This floating legal treatise will not offer yet another pronouncement on the 47 months imposed on Paul Manafort for crimes that the sentencing guidelines prescribe a term of 19 to 24 years. Nor the district court judge’s comment that Manafort otherwise had led a “blameless life.”
This is about our second reaction. Once again, we are experiencing a life sentence that Article III, section 1 imposes on America, by inferentially granting life tenure to all constitutionally contemplated federal judges. That includes 78-year old United States District Judge T.S. Ellis III, who sitting in the “Rocket Docket” Eastern District of Virginia sentenced and pronounced on Manafort. Judge T.S. E. III is a daring and arrogant jurist whose parents apparently dared “to eat a peach.”
Ellis’ right to life tenure is merely inferential, because all the Big C says is that judges “shall hold their Offices during good Behaviour.” And the thing is that the final say on whether that vague wording means that we will have to put up with “I am the law” Ellis when he turns 88, 98 or 108 – well the answer rests with federal judges. That is because a particularly brilliant one opined in 1803 that “it is emphatically the province and duty of the judicial department to say what the law is.”
Though HL has had the exhilarating experience of litigating a big case in the Rocket Docket from complaint to trial in just 10 months, that would have taken three to four years elsewhere, we haven’t appeared before Judge Ellis. But like every federal litigator of an age, HL has had a least one judge that evokes doubt about the continuing wisdom of life tenure. There are bad, abusive and conceited people in every line of work and some of those (education springs to mind) shield them with some degree of tenure. But life tenure in this particularly crucial, last word profession feels “excessive, cruel and unusual” in the words of another provision of Big C. It recommends employment of yet a third constitutional provision, Article V, dealing with amendment.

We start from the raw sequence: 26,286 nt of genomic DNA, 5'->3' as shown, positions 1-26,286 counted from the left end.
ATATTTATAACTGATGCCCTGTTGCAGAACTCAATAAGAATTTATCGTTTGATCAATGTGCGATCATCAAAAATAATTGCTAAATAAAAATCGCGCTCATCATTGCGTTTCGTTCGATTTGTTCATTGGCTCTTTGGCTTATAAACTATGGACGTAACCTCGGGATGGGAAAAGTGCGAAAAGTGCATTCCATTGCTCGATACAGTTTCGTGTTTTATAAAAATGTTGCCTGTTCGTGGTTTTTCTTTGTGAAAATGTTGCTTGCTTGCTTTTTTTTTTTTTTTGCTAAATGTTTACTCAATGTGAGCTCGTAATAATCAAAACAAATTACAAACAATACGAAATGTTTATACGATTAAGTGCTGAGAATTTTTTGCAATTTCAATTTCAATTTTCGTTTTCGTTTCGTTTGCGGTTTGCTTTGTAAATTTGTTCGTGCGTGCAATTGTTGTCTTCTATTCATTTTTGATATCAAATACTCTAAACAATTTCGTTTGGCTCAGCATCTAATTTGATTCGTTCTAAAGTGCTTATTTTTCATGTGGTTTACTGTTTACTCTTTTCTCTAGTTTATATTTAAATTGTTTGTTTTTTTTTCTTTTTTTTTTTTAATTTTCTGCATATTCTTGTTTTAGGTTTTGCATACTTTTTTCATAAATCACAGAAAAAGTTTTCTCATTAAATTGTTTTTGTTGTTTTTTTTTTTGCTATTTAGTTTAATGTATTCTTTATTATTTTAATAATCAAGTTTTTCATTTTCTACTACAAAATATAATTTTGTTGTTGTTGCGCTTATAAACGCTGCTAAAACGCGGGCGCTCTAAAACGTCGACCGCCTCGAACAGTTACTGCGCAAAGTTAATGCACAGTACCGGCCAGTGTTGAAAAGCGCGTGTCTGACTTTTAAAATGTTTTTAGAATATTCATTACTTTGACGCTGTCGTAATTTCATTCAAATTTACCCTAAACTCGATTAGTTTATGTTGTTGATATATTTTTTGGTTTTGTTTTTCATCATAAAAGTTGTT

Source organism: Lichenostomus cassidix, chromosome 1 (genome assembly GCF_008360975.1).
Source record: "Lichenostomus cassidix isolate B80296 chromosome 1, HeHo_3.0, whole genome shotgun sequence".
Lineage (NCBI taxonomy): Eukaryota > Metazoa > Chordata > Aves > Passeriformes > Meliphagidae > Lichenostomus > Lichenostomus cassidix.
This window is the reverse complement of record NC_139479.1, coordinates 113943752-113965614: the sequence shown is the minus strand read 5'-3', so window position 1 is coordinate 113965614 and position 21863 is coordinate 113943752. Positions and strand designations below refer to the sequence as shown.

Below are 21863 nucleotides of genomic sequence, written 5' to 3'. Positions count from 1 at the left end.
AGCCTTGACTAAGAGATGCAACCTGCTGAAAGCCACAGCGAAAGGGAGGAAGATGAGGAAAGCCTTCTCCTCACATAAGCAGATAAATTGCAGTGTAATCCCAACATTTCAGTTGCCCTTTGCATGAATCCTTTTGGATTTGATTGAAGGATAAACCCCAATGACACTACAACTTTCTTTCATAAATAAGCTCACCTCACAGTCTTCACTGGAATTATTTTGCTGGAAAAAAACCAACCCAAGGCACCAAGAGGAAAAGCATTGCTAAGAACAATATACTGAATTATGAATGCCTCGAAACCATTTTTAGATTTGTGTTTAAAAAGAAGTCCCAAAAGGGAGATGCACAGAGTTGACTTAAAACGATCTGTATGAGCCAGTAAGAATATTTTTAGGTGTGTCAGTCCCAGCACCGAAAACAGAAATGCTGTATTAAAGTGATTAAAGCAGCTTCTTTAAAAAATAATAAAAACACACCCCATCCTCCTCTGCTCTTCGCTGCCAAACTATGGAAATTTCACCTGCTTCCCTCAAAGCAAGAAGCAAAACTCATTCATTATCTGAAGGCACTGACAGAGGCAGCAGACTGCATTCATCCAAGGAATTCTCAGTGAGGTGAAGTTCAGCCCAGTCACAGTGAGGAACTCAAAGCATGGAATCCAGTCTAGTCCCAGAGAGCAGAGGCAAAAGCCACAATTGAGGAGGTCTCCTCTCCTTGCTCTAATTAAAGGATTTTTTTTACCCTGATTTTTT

Assuming the framers intended that judges have life tenure, as I do, they might not be surprised that life expectancy of the typical federal judicial appointee has more than tripled since 1789. HL has argued several appeals in the Second Circuit with a panel member asleep before, throughout and after both sides argued. In another case, HL drew a 100-year old district court judge in a massive action that seven years later culminated in the largest antitrust settlement in history. As determined by the judge who replaced the centurion after he died.
The point is not that any age is presumptively too old. Among, if not, the best now sitting in the federal courts is 97-year old Jack Weinstein of New York’s Eastern District. But for those who run out of steam, or demonstrate while still relatively young, that they are not good at the job, a fixed term of say 14 years with the possibility of reappointment is an amendment whose time has come. Its necessity will become increasingly apparent and urgent as life span continues increasing, as do the number of unqualified shitheads appointed by another one in the Whitehouse.